The reason I chose the name “evanescent” for my blog was not just because it sounds cool, but because I believe it’s a poetic metaphor for life.
All life is transient. If there’s one constant that is revealed from a study of the universe it’s that all forms of existence are ephemeral. It’s just a matter of time, and time is entirely relative:
Average lifecycles of existing things:
Anti-hydrogen particle: 1/10th second
Housefly: one month
Mouse: 2 years
Dog: 13-14 years
Goldfish: 20 years
Elephant: 70 years
Human: 70-80 years
Tortoise: 150-200 years
Methuselah Tree: 4800 years
The Earth: 4.6 billion years (to date)
The Sun: 14 billion years (total age)
From the smallest to the largest, from the briefest to the longest, everything that exists in the universe eventually dies.
And yet, the death of such colossuses like a star, often produce nebulae. Nebulae are enormous gas “nurseries” where new stars and solar systems form. The death of stars leads to the creation of new stars.
Without death, life would be impossible! The very first replicating molecules that had an advantage over non-replicating molecules, survived, and the others didn’t. Success and development could only be achieved through the filter of natural selection, made possibly by the termination of life. What enables life to evolve is the ability to survive and reproduce, and therefore pass on more-successful genes to its descendants. Without the pressure of death, there would be no competition. There would be stagnation. Life, if it even got going, would not be anything like what we see today. Gazelles get faster and faster and more agile; cheetahs get faster and faster to catch them. The large grazing animals become faster, tougher, and wary, so tigers and lions get stronger, faster, more cunning, in order to hunt them. Success begets success; change begets change.
The sheer brute fact that we can die, forces evolution to strive for better ways to survive. It forces humans especially, (as sapient creatures), to invent, create, and better themselves. The ruthless uncaring competitive living world produced bats and humans from the same life-form 85 million years ago.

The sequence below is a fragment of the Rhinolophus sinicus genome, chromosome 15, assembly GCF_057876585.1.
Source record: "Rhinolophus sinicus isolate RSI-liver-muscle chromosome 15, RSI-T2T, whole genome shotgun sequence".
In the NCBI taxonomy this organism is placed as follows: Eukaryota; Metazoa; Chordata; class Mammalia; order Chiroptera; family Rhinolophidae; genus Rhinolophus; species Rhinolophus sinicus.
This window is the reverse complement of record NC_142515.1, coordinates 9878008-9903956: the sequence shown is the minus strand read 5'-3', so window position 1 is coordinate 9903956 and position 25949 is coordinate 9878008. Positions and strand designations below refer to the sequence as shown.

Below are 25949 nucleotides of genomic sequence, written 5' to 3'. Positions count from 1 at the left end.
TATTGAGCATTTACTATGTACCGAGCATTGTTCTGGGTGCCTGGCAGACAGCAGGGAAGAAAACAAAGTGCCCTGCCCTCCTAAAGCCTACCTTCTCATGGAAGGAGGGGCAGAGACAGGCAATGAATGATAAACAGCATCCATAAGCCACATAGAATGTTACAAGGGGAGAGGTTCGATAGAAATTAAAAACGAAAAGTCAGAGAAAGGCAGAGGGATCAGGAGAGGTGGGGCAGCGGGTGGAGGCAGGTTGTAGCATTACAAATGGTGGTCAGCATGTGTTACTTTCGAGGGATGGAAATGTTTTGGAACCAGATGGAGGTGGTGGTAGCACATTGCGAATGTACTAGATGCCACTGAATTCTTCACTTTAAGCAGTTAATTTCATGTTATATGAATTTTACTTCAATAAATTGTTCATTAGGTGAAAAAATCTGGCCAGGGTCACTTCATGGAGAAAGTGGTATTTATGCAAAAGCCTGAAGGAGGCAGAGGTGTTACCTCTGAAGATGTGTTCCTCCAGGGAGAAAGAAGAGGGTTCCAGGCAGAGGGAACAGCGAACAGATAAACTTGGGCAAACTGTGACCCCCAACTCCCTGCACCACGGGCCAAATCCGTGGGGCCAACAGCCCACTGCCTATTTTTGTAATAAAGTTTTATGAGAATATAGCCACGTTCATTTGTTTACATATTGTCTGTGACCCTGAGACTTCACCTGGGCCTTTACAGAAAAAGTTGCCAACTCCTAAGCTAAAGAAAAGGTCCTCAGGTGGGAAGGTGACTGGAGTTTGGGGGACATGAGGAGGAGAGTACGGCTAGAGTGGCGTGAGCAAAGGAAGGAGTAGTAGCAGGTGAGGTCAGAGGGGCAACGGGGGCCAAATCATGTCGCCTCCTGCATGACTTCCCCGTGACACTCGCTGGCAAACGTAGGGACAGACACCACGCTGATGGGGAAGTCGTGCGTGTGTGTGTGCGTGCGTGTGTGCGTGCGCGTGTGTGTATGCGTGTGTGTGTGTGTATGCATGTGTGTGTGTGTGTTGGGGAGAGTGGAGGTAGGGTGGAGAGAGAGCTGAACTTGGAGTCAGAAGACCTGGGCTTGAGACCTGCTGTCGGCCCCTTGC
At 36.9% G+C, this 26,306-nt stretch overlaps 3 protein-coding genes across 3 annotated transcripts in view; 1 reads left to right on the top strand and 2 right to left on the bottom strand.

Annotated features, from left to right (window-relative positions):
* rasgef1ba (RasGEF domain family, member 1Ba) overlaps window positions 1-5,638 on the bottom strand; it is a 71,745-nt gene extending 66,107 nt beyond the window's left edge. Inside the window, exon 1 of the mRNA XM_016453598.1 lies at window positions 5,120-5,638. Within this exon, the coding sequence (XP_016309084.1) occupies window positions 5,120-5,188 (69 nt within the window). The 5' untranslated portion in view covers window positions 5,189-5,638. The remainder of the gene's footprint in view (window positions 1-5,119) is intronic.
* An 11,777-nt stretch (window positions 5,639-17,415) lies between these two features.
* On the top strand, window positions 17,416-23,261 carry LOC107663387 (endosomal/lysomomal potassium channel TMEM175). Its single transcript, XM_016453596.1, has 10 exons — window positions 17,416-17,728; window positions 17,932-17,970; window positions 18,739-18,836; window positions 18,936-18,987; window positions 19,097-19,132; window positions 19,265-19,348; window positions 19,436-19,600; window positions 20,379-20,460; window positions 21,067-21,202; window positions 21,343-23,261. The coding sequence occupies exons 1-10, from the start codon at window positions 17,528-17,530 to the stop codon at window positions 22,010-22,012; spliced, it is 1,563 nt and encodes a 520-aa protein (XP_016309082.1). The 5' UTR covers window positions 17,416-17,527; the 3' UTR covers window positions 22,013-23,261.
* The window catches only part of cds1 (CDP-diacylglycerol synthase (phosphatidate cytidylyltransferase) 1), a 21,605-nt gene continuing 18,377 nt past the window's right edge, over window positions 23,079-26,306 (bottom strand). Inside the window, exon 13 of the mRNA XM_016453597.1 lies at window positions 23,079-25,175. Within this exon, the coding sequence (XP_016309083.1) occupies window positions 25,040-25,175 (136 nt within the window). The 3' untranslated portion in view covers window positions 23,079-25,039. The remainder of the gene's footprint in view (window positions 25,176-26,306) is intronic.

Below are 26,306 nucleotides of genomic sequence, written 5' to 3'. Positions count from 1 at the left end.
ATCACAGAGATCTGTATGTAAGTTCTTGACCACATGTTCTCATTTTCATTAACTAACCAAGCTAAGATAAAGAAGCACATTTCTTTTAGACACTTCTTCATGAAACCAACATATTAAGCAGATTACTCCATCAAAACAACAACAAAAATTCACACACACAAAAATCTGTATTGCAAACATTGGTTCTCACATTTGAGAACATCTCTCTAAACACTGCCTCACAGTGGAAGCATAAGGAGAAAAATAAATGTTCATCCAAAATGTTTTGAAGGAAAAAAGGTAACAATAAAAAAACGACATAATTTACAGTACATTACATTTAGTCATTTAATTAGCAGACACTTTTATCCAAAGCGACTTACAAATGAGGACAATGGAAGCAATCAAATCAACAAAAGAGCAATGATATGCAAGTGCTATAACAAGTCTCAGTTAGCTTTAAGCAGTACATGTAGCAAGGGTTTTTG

The very thing that evolution has taught us to fear and resist most is the very reason we’re here: death. Mother Nature it seems, it not without a sense of irony.
Life is a cycle. Without death there could not be new life. Death is an inextricable part of existence. Everything that has ever existed has perished. Everything that does exist now will perish. One could say that this is nature’s way of clearing out the old and bringing in the new. But the fact that we will all die one day should make us never rest on our laurels. Do something with your life. Leave a legacy. Raise a family. Make a difference. Be the best you can be. Or, sit around and cry over what you cannot change, and die without a word and with a life of regrets.
The brute fact of death is often unpleasant to realise, but we’re adults. And wishing something wasn’t so doing make it false. It is no wonder humans have always invented comforting stories and myths of survival beyond death. But they are dreams to assuage frightened minds. Being a human and being an adult should be about growing up and facing the facts; seeing the world not as you’d like it to be, but as what it really is. Only then can you really go about making it a better place.
The evanescence of life is really the greatest gift the universe gave humans.